Friday, November 2, 2007

Teaching the History of Philosophy

When teaching the history of philosophy I encourage students to approach the history of philosophy as they would contemporary philosophy. It is as important to identify, outline and reconstruct Locke’s arguments as it is to identify, outline and reconstruct Peter Singer’s arguments. For each, one must use the principle of charity and considerations of overall coherence. Originality does not primarily consist in arriving at some completely novel idea but in providing explanations, arguments and interpretations of ways that philosophical problems can be or have been treated.

I emphasize that when one identifies, outlines, reconstructs and explains an argument, one is providing an interpretation for which one is responsible, i.e. one that is open to criticism.

Students often ask: “When do I get to do philosophy?” This is a difficult question to answer because when we ask them to explain, for example, Reid’s criticism of Locke’s theory of personal identity, we are asking them to do philosophy. But they often take us to be asking for a book report and they wonder why we’re not “letting them” do philosophy.

Any advice about how to make clear to students that when we ask them to provide interpretations and explanations of various positions in philosophy as exemplified by particular figures – from Socrates to Singer – we are asking them to “do” philosophy?


  1. I think you can get them past doing a book report (summary) by asking them to formulate the (1) the issue or problem the philosopher is addressing, (2) the thesis of the philosopher, and (3) the strategy the philosopher employs to argue for their thesis.

    I have them do this when they write their own papers as well. I call these three elements a formal introduction. If they cannot formulate a proper introduction, they will be unable to write a good philosophy paper.

  2. You asked Becko:
    Any advice about how to make clear to students that when we ask them to provide interpretations and explanations of various positions in philosophy as exemplified by particular figures – from Socrates to Singer – we are asking them to “do” philosophy?

    Certainly interpreting texts is part of the philosopher's skill set, so the question is how to make students appreciate that fact and be willing to practice the skill. I encounter students who very quickly glom onto the picture of philosophy as argumentative (even comabative), but who miss the other scholarly side of the discipline where careful exposition is important. So I guess I see the challenge as how we might get students to see that the latter is in fact related to the former -- that the 'book report' is part of the intellectual give and take too.

    It seems to me one thing to try is to have students write an argumentative paper on a particular text and then hold them accountable for their interpretations and explanations of that text. We should expect (I think) that if the text is sufficiently intricate that questions could be raised about whether their arguments, valid, sound or otherwise, adequately reflect the text in question, charitably interpreted. You might also try some peer review here. These kinds of exercises might underscore that doing our best to get someone's views correct is not just a pedantic intellectual endeavor. Peer review in particular might illustrate that perhaps the hardest part of philosophy is simply figuring out what one is trying to say and how to express that clearly. I imagine students who issue the "when do I get to do philosophy?" complaint will feel differently when it's their views that are being reconstructed or appraised.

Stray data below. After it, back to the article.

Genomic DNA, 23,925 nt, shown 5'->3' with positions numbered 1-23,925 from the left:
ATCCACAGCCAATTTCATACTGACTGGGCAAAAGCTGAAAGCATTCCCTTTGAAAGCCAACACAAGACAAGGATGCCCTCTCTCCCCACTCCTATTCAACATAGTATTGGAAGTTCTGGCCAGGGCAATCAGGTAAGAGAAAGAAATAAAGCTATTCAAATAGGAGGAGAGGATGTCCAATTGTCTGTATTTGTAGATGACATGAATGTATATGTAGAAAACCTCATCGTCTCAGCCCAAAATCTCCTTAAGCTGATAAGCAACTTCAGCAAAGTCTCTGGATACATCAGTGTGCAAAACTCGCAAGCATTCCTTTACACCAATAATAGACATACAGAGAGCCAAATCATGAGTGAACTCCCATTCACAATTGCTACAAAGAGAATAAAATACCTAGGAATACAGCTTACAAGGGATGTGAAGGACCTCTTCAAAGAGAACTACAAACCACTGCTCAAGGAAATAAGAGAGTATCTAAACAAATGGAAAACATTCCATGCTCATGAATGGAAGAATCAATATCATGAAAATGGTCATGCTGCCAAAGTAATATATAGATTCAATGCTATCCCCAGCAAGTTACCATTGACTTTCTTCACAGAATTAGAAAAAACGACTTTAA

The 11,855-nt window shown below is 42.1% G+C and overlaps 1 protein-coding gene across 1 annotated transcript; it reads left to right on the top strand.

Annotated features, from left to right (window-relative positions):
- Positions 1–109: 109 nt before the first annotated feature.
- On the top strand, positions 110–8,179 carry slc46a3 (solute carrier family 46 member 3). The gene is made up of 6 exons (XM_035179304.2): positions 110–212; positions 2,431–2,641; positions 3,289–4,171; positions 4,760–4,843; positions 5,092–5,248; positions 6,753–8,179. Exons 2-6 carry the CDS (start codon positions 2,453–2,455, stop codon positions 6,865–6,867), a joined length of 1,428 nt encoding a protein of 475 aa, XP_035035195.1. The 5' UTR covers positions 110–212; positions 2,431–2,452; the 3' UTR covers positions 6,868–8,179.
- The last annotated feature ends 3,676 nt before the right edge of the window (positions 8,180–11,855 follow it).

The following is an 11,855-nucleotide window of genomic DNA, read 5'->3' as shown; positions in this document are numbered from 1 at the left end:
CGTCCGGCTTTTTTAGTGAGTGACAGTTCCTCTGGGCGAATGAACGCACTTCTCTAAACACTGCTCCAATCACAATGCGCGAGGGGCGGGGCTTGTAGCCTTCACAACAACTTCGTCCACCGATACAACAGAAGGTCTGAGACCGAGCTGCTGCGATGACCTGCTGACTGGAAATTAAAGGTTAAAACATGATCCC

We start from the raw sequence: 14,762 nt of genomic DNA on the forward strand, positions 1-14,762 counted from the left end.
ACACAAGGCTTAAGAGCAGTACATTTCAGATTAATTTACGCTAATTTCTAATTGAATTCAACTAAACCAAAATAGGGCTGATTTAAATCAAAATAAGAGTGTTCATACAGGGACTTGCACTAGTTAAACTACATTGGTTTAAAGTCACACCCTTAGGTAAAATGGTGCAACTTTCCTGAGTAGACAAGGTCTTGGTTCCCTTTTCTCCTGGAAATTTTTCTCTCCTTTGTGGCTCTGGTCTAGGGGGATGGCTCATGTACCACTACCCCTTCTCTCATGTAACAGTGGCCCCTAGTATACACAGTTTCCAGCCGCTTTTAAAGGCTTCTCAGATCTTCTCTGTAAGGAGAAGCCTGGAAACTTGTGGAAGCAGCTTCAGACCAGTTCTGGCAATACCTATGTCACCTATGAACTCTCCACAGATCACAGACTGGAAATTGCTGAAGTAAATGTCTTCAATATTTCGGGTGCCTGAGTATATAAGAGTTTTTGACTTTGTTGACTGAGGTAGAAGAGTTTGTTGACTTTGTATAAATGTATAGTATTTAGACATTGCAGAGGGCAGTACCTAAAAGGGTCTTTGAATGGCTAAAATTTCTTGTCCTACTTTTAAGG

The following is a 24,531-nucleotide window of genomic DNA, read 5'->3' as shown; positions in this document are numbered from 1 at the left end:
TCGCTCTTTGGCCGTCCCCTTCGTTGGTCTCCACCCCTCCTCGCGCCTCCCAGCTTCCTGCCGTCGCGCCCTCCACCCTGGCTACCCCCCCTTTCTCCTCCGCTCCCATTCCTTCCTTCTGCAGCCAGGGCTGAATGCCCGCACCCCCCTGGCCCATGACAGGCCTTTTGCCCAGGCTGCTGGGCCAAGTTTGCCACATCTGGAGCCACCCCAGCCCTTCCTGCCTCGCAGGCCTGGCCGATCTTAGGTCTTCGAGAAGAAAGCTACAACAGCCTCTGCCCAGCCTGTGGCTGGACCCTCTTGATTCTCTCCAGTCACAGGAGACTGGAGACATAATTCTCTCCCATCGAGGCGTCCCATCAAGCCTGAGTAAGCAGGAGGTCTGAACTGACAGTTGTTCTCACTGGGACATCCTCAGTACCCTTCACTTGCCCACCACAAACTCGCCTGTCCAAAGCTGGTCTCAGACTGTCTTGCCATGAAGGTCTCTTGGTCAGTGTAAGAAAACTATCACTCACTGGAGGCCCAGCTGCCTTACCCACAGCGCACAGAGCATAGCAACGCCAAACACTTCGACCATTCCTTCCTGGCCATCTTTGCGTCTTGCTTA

3. What is it that they think they would be doing if you started “letting them” do philosophy', as you put it?

  4. Here are two suggestions for ways to get students to stop thinking of these tasks as "book reports":

    (1) Remind them that their job is not just to find out what (e.g.) Locke said, but also to figure out why he thinks this is reasonable. As one of my undergraduate advisors pointed out to me, it's incredible that so many very smart people have said so many seemingly stupid things, and it takes a lot of work to figure out why they thought those things were true. How could Locke really believe these things? What were the assumptions behind his arguments that made the arguments seem so powerful?

    This should help students see that they are not just reporting what it says in the book. They have to think about it.

    When it comes to comparing two philosophers, ask what changes in assumptions make Locke's view so implausible to (e.g.) Reid.

    (2) Compare the student's request to a chemistry student's request to "do chemistry." Presumably, they would want to do some experiments. The philosophical equivalent of doing experiments is thinking through arguments--not just reading them passively, but really thinking about them, as you would need to do to complete (1), above.

    Would students complain in a chem lab because they didn't get to come up with most of the experiments on their own? They shouldn't. Doing a very good experiment that someone else spent a long time devising is probably more useful in the early construction of knowledge than doing a bad experiment that you thought up on your own.

    Just as doing others' experiments equips one to explain a well-established result in chemistry, so thinking through others' arguments equips one to explain an important conclusion in philosophy.


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